In his eyes, Tom said, his dad hasn’t changed. But there was a moment when he felt the gravity of the situation.

After the amputation, Lee was wheeled back up to his room, and Tom was struck by something he saw - his dad’s bed was shorter.

Lee has shown an indomitable spirit, visiting the nurses from his foggy days in the ICU, thanking each one for their role in saving his life.

During a recent rehabilitation treatment, physical therapist Mike Stine lowered Lee mechanically onto a rehab table. Cradled like a newborn being dropped from a stork’s bill, Lee suggests that others might want to take a ride in the contraption. Soon, the smile was replaced by a grimace as Lee tipped himself to the side and pushed himself back up with his elbow. The move is designed to rebuild the core strength that Lee lost during that month of inactivity. Tom provided encouragement and Lee strained to do one last repetition . and then one more. Lee followed with a series of butt lifts - a move designed to help Lee build the strength to move himself from a wheelchair to a different seat.

“If you ask him to do five repetitions, he’ll do 15,” said Dr. John Liguori, medical director of the NHRMC rehabilitation hospital. “He’s always upbeat and positive.”

“He’s a pleasure to work with,” Stine said. “He has an awesome attitude. He’s the kind of patient that makes you want to come to work.”

Lee doesn’t dwell on his lost limbs. He has been brought back to life, and he will cherish it. His perseverance is rooted in love for his family.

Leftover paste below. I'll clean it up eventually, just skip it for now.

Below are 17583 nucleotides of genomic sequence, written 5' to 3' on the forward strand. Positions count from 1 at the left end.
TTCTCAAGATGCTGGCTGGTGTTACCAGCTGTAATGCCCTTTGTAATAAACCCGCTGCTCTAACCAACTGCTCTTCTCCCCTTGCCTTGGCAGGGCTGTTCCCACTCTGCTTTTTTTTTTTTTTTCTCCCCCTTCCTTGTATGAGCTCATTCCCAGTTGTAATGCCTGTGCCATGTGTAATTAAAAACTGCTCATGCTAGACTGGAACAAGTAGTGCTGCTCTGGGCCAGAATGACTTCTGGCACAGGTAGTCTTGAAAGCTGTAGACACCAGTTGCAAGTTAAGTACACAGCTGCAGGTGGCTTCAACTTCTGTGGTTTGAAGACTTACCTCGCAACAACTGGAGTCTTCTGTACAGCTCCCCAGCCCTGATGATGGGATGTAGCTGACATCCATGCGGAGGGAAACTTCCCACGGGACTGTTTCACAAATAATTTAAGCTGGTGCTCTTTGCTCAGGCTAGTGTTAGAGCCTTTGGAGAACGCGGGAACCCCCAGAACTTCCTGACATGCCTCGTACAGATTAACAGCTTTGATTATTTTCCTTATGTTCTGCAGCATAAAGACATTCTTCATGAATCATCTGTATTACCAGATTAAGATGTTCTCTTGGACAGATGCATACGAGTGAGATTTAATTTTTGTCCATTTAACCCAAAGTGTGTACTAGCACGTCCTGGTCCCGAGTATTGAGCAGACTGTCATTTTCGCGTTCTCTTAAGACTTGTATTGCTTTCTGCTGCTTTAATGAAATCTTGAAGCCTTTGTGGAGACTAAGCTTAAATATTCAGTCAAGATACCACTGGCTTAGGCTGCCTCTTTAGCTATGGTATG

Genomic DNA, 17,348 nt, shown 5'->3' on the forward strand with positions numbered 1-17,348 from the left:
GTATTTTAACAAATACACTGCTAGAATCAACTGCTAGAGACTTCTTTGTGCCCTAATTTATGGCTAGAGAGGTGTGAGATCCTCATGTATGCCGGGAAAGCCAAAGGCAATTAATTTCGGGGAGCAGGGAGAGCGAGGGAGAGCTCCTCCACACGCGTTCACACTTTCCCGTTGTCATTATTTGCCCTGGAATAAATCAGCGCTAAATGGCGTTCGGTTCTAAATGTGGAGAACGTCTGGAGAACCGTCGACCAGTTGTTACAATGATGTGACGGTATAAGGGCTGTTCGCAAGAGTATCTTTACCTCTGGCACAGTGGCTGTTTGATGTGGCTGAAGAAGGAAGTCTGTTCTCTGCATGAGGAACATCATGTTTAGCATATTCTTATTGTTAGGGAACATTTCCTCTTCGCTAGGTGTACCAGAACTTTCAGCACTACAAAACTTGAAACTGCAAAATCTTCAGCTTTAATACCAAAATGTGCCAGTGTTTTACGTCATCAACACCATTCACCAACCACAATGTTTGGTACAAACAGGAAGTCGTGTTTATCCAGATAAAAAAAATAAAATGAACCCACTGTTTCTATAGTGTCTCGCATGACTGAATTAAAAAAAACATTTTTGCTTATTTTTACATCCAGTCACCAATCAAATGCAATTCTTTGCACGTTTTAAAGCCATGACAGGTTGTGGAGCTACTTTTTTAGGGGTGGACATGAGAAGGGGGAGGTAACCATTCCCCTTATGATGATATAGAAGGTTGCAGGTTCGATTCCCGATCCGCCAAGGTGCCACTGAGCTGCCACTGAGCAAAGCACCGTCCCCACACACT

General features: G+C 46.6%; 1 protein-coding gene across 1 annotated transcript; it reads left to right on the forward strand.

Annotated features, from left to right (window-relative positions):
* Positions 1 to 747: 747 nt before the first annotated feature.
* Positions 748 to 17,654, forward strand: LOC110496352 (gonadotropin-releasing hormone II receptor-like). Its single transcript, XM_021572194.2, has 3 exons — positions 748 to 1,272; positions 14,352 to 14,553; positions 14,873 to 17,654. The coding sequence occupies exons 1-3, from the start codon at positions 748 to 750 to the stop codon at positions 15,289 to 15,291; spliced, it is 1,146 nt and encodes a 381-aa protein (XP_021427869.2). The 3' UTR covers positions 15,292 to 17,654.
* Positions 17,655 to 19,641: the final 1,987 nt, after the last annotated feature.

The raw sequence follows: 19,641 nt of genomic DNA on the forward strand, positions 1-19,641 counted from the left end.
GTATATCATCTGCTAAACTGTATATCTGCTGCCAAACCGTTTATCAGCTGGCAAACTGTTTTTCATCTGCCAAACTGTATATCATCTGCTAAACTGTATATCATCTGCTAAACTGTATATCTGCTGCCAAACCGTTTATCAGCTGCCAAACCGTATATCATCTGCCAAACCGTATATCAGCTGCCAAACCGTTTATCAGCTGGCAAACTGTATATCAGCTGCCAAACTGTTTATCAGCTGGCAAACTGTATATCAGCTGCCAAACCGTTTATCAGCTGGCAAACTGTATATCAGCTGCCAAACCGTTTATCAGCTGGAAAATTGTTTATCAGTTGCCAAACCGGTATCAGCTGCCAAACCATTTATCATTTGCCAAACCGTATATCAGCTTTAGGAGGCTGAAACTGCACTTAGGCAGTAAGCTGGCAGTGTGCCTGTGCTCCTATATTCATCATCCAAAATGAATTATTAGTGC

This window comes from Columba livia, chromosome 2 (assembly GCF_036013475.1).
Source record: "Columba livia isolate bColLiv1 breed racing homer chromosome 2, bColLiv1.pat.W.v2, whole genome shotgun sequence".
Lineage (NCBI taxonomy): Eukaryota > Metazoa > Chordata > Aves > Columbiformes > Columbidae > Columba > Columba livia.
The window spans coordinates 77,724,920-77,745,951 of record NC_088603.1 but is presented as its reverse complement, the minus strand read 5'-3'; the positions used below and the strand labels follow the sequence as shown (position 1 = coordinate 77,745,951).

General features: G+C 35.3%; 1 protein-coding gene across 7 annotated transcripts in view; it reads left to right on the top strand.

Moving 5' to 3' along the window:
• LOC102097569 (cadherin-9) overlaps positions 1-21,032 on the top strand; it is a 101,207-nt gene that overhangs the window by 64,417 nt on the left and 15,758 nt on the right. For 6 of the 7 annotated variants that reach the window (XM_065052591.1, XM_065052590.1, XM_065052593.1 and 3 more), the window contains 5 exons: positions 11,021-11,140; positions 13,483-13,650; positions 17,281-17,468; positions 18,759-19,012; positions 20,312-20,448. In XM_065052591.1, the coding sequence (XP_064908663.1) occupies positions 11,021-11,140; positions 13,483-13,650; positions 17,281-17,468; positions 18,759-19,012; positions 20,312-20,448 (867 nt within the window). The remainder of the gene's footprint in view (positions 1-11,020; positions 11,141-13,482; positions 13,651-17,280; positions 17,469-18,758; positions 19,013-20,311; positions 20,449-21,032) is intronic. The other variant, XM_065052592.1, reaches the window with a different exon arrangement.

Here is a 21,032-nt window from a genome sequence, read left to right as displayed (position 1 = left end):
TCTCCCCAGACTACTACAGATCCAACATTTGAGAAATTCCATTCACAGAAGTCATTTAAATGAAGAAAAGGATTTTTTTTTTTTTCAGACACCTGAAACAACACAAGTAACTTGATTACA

“My main concern is that I don’t want to be a burden on my wife. Her plate’s full,” Lee said. “I want to be at full capacity as soon as I can.”

Nikki wants Lee to do what he can. But she no longer needs him to do everything. When Lee was in the hospital on the verge of death, Nikki realized how unprepared she was to lose him.

She didn’t know insurance passwords or how to pay certain bills. She hadn’t pumped gas in 15 years.

“I was spoiled,” she said. Through necessity, she’s a little more self-sufficient today.

Lee expects to leave NHRMC and travel to his Ingold home soon. How he will get there is still being decided. The family needs a van that seats seven and has a lift - those aren’t cheap, Tom said.

Lee has prosthetic legs for stability, and he’ll get his “walkers” once the swelling reduces in his legs. He still wants to throw Frisbees and play whiffle ball and fish with his children - “all the things daddies do,” he said. How much he’ll be able to do remains to be seen. “I’ve never been an amputee before so I don’t know,” he said.

Certainly, Lee’s outlook has changed. Nikki has seen him shed tears - something she said he wouldn’t have allowed before his hospitalization.

But the same heart resides within the gentle giant - a man who has fostered dozens of orphans, who has adopted eight children, who has traveled to undeveloped countries to minister to the people.

“It didn’t change who he is,” said Tom, seated a few feet from his father’s wheelchair. “I’m just happy that he’s still here. It makes me appreciate him much more. In my eyes, nothing has changed.”

And with that, he pulled out a tissue, walked over to his father’s wheelchair and wiped away one of his father’s tears.


Information from: The StarNews, https://starnewsonline.com